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President Obama vetoed legislation on Friday that would allow families of victims of the Sept. 11 terrorist attacks to sue the government of Saudi Arabia for any role in the plot, setting up an extraordinary confrontation with a Congress that unanimously backed the bill and has vowed to uphold it.
Mr. Obama’s long-anticipated veto of the measure, known as the Justice Against Sponsors of Terrorism Act, is the 12th of his presidency. But unless those who oppose the bill can persuade lawmakers to drop their support by next week, it will lead to the first congressional override of a veto during Mr. Obama’s presidency — a familiar experience for presidents in the waning months of their terms.
In his veto message to Congress, Mr. Obama said the legislation “undermines core U.S. interests,” upending the normal means by which the government singles out foreign nations as state sponsors of terrorism and opening American officials and military personnel to legal jeopardy. It would put United States assets at risk of seizure by private litigants overseas and “create complications” in diplomatic relations with other countries, he added.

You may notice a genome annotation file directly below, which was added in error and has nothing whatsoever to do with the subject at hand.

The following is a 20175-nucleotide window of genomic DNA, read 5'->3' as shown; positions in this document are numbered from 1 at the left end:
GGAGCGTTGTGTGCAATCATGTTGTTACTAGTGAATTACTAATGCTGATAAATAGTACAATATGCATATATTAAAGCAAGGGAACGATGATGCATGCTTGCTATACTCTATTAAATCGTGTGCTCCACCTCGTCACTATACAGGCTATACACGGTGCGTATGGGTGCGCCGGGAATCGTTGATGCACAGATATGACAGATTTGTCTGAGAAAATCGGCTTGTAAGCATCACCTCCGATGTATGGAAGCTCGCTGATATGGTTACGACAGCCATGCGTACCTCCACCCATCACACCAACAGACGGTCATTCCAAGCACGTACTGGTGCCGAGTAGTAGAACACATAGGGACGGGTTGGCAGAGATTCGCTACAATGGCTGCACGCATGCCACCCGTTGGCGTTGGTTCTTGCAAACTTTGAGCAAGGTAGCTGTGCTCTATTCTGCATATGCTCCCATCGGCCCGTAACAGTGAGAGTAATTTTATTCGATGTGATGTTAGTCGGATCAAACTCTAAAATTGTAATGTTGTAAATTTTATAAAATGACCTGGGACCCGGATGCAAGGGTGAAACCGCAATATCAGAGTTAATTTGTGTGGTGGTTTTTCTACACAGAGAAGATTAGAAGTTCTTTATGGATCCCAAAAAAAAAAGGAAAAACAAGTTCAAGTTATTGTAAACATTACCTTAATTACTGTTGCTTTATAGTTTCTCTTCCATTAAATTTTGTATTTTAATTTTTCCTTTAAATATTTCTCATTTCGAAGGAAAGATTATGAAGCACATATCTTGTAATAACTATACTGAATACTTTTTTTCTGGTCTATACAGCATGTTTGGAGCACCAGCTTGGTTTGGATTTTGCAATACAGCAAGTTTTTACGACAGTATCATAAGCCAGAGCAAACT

“I have deep sympathy for the families of the victims of the terrorist attacks of Sept. 11, 2001, who have suffered grievously,” Mr. Obama wrote. But enacting the measure “would neither protect Americans from terrorist attacks nor improve the effectiveness of our response to such attacks.”
Mr. Obama issued the veto behind closed doors on Friday without fanfare, reluctant to call attention to a debate that has pitted him against the families of terrorism victims. Not long before he did so, Hillary Clinton, the Democratic presidential nominee, who had previously backed the measure, confirmed that if she were in the Oval Office, she would sign it.
The leaders of both chambers, Senator Mitch McConnell of Kentucky and Speaker Paul D. Ryan of Wisconsin, have said they expect the override vote to be successful, which requires a two-thirds majority.